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Christopher Dorner hid in plain sight

The fugitive took refuge in a Big Bear area cabin very close to the command post from which authorities directed the manhunt.

February 13, 2013|By Phil Willon, Adolfo Flores and Christopher Goffard, Los Angeles Times
  • Investigators on Wednesday were tryng to identify the human remains found in the charred cabin where fugitive ex-LAPD Officer Christopher Dorner was believed to have been holed up after trading gunfire with officers near Big Bear, authorities said.
Investigators on Wednesday were tryng to identify the human remains found… (Brian van der Brug / Los Angeles…)

To track Christopher Dorner, police from dozens of agencies chased tips across multiple states and into Mexico. But it appears now that he found a hiding place where searchers were thickest.

It is unclear how long Dorner, 33, was hunkered down in the cabin in the 1200 block of Club View Drive, in the snowy mountains near Big Bear. But the cabin was so close to the manhunt command post and to an adjacent press area that countless police and reporters would have fallen in his line of vision.

Questions abounded Wednesday about how Dorner managed to evade capture at the very center of the manhunt, a day after he apparently died in another cabin nearby during a police siege.

PHOTOS: Manhunt for ex-LAPD officer

Authorities are trying to confirm whether charred remains found in the cabin, which caught fire after police lobbed incendiary tear gas inside, belonged to Dorner.

Authorities declared the manhunt over Wednesday. And the Los Angeles Police Department, which had been on frequent tactical alerts, has resumed normal operations. Most of the protective details have been called off the 50 or so families who were threatened in an online manifesto police say Dorner wrote.

Dorner, an ex-LAPD officer embittered by his firing, killed the daughter of a retired LAPD captain, her fiance and two law officers during a nine-day rampage that began in Irvine, police say.

INTERACTIVE MAP: Searching for suspected shooter

On Feb. 7, authorities found the smoking wreckage of Dorner's Nissan Titan in the Big Bear area, triggering a massive search. Could Dorner, who reportedly bragged about his military and survivalist skills, survive on the cold mountain? Could he have staged the burning truck as a diversion, and already be hundreds of miles away? Was he dead?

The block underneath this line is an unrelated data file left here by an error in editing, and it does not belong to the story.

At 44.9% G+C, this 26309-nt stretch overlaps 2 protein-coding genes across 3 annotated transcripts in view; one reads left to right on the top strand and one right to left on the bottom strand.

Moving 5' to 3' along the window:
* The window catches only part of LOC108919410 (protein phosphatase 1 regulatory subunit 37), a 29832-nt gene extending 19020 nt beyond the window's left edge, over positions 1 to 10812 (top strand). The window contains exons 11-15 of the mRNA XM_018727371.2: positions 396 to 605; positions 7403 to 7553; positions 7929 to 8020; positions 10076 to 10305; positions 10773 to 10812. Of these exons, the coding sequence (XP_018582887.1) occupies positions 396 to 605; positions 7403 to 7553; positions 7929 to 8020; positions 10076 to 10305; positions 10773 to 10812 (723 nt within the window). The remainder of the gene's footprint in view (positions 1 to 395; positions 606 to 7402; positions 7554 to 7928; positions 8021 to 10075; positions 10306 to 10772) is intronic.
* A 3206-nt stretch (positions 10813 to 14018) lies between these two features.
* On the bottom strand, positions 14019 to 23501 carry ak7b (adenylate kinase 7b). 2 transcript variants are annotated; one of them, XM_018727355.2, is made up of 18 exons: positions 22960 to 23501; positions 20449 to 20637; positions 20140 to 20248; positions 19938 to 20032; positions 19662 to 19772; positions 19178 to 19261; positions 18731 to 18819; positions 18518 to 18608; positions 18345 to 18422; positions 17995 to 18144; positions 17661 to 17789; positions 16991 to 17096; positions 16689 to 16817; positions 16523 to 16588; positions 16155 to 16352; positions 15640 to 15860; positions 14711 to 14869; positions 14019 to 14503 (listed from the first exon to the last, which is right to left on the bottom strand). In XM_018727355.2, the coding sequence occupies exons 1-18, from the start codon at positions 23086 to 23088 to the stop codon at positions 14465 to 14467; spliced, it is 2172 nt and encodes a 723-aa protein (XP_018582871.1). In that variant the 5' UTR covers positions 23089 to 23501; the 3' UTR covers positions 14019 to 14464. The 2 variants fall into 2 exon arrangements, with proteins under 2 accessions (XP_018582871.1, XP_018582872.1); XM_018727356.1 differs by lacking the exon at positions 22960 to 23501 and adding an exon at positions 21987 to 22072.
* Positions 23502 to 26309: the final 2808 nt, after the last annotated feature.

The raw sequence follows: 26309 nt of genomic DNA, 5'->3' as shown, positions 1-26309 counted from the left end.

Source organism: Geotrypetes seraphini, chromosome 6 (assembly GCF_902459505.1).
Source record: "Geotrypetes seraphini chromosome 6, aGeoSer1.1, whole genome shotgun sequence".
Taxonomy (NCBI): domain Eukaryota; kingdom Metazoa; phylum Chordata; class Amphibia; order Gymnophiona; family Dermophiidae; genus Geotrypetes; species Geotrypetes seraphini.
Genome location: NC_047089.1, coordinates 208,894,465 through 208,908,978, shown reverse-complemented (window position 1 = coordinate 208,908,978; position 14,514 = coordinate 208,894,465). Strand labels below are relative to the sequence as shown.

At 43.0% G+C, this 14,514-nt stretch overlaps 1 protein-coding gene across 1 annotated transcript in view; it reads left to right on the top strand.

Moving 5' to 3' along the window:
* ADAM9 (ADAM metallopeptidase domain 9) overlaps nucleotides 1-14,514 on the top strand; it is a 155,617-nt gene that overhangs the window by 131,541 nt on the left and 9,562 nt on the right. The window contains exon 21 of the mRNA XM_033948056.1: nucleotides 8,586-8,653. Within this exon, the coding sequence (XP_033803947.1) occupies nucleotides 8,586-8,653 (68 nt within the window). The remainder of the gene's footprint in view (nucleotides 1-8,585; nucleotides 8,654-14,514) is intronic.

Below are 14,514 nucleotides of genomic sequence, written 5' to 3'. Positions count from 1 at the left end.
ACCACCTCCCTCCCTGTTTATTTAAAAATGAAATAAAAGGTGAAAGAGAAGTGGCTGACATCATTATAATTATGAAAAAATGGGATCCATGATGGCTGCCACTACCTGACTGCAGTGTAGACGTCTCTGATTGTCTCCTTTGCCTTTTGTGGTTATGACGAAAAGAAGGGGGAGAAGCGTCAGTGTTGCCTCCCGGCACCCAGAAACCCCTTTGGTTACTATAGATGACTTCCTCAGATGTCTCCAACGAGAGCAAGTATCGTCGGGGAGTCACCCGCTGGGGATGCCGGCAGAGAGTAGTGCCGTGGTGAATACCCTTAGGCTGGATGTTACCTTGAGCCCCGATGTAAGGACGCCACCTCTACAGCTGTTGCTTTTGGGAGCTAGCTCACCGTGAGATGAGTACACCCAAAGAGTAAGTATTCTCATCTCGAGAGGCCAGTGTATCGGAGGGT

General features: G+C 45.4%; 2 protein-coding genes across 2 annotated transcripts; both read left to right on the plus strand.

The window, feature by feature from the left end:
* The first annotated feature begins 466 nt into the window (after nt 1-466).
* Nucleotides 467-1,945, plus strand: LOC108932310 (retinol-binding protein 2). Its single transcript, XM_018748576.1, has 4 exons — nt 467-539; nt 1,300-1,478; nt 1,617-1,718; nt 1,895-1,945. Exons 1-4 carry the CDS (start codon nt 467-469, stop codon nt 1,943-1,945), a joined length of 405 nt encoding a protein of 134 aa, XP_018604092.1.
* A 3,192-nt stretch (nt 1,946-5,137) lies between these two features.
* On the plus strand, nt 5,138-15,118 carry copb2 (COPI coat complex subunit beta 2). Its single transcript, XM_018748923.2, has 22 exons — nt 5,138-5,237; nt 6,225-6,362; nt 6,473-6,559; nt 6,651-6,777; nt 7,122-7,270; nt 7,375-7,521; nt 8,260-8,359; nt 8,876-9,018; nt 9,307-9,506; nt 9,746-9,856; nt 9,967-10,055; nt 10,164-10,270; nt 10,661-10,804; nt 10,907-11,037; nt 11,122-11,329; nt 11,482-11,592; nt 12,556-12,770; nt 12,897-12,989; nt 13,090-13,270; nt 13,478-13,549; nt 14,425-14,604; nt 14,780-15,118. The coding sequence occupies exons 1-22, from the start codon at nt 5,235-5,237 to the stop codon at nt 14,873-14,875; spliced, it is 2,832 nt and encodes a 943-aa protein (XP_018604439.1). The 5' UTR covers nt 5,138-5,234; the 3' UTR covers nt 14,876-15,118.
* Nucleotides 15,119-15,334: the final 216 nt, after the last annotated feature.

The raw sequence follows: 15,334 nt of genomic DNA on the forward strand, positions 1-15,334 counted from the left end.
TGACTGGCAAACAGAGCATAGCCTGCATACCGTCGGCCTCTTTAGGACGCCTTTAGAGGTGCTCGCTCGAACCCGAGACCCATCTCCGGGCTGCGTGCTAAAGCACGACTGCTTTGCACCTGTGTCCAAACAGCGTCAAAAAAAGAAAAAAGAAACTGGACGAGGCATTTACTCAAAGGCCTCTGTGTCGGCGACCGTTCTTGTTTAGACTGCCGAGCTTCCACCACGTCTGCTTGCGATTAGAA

San Bernardino County Sheriff's Department officials said the search included more than 600 cabins over eight square miles in the Big Bear area, where many of the structures are empty vacation homes. But Jeanne Kelly, who lives blocks from where Dorner was apparently holed up, said searchers never knocked on her door.

"I think if they searched every house, they probably would've found him," said Kelly, 61. "I hate to knock them."

WHO THEY WERE: Victims in the Dorner case

Jim Rose lives half a mile from the command center, and said searchers never knocked on his door either. "One friend said 'OK, so much for the inspection,' " said Rose, 78.

At a news conference Wednesday afternoon, sheriff's officials defended the search. They said deputies checked the general area extensively and said they did not identify signs of forced entry at that particular cabin.

Officials said the cabin was last rented Feb. 6, a day before Dorner's truck was found burning nearby.

Jack Gaston and his wife, Donna, said they are happy the search is over and hope life will return to normal on the mountain, where roads were closed and residents passed through multiple police checkpoints over the last week.

They said they were shocked that Dorner had still been in the area. "We figured he was five states away from here," Donna Gaston said.

The mayhem began Feb. 3, when Monica Quan, daughter of a retired LAPD captain, and her fiance, Keith Lawrence, were found shot to death in an Irvine parking garage.

Police soon found a Facebook manifesto believed to be Dorner's, which vowed "unconventional and asymmetrical warfare" against police and their families for what he called his unfair firing from the LAPD.

On Feb. 7, hours after apparently trying to steal a boat in Point Loma, Dorner opened fire on two Riverside officers, killing one of them, Michael Crain. In Torrance, police mistakenly shot at two trucks wrongly believed to be Dorner's, hitting a 71-year-old woman in the back.

Then police found Dorner's burning pickup truck and converged en masse on the Big Bear area.

On Tuesday afternoon, Jim and Karen Reynolds entered their condominium on Club View Drive and found Dorner hiding inside. They said Dorner tied them up, then stole their purple Nissan. Earlier reports had indicated that two housecleaners were the people who discovered Dorner in the condo.

California Department of Fish and Wildlife spokesman Andrew Hughan said game wardens spotted Dorner tailgating a school bus on Highway 38, apparently as protection against spike-strips police might deploy.

He said Dorner lost the wardens in the ensuing chase, then crashed into a snow berm.

Rick Heltebrake, a ranger at a local Boy Scout camp, said he was driving on Glass Road with his Dalmation when he saw movement in the trees. It was a man dressed in camouflage and a ballistics vest. He had an assault rifle. Heltebrake knew it was Dorner.

"He came at me with his gun leveled at my head," Heltebrake said. "I stopped, put my truck in park, raised my hands, and he said, 'I don't want to hurt you, just get out, start walking up the road and take your dog.' I said, 'Can I get her leash?' He said 'No, just start walking.' "

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